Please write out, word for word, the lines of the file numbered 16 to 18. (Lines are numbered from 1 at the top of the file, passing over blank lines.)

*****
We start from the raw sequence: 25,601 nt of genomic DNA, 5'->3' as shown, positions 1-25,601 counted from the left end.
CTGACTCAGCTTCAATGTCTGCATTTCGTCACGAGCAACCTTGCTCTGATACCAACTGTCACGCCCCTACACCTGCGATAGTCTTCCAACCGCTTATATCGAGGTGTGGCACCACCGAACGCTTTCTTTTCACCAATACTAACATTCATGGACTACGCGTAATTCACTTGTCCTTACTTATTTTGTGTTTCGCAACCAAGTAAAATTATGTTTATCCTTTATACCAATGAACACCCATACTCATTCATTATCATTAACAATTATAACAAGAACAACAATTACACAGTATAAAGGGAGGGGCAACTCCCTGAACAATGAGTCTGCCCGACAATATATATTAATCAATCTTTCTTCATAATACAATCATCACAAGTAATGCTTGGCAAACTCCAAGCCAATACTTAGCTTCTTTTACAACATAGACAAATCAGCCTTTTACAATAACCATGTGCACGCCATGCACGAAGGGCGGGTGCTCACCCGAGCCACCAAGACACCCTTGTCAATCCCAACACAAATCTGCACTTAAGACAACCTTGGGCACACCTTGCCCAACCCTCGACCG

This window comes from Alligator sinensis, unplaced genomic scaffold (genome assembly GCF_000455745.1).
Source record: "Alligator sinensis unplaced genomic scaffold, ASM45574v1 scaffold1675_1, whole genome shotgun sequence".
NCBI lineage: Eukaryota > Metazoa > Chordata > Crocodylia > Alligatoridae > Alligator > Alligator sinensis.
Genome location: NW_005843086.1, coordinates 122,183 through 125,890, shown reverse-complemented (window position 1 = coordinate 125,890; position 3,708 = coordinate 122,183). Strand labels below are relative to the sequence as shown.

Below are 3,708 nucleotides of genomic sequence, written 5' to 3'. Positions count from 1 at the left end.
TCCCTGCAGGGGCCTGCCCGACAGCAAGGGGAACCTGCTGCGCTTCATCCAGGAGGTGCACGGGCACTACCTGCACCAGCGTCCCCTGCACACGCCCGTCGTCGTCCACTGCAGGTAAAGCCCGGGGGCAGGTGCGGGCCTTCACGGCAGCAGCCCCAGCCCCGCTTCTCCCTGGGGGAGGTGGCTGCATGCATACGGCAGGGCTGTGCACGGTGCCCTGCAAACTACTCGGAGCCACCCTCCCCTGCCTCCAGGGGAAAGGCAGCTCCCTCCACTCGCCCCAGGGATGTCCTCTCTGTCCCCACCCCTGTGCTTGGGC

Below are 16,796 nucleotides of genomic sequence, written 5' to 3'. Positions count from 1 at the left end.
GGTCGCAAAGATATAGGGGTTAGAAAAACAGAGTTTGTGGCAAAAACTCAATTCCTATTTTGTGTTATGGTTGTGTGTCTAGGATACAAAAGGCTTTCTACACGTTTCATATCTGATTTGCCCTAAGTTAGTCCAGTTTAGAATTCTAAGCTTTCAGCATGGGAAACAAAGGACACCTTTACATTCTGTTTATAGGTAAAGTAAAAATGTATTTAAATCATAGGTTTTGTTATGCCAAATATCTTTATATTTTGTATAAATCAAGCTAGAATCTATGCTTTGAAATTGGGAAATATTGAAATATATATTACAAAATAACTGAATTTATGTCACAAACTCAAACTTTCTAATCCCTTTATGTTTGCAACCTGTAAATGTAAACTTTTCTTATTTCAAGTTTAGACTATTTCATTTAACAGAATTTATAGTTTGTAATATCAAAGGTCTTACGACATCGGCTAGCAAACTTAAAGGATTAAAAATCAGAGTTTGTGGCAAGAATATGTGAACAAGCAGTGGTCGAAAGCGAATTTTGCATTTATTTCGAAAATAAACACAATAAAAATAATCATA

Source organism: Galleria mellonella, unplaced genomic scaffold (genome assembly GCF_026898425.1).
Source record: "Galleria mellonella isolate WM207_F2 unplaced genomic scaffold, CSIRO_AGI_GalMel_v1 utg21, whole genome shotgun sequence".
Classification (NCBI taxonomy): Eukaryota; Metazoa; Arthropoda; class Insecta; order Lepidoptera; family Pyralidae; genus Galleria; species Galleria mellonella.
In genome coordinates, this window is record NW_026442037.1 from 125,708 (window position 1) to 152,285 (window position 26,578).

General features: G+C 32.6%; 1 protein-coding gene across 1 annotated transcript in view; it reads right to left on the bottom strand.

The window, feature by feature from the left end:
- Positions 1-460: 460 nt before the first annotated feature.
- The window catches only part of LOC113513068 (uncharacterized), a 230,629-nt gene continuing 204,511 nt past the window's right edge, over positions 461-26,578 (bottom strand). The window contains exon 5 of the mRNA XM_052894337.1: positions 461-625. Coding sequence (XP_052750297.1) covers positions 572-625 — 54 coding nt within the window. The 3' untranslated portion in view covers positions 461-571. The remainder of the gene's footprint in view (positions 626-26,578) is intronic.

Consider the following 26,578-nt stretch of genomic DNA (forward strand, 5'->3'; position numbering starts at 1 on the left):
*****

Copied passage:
The window, feature by feature from the left end:
- Positions 1-460: 460 nt before the first annotated feature.
- The window catches only part of LOC113513068 (uncharacterized), a 230,629-nt gene continuing 204,511 nt past the window's right edge, over positions 461-26,578 (bottom strand). The window contains exon 5 of the mRNA XM_052894337.1: positions 461-625. Coding sequence (XP_052750297.1) covers positions 572-625 — 54 coding nt within the window. The 3' untranslated portion in view covers positions 461-571. The remainder of the gene's footprint in view (positions 626-26,578) is intronic.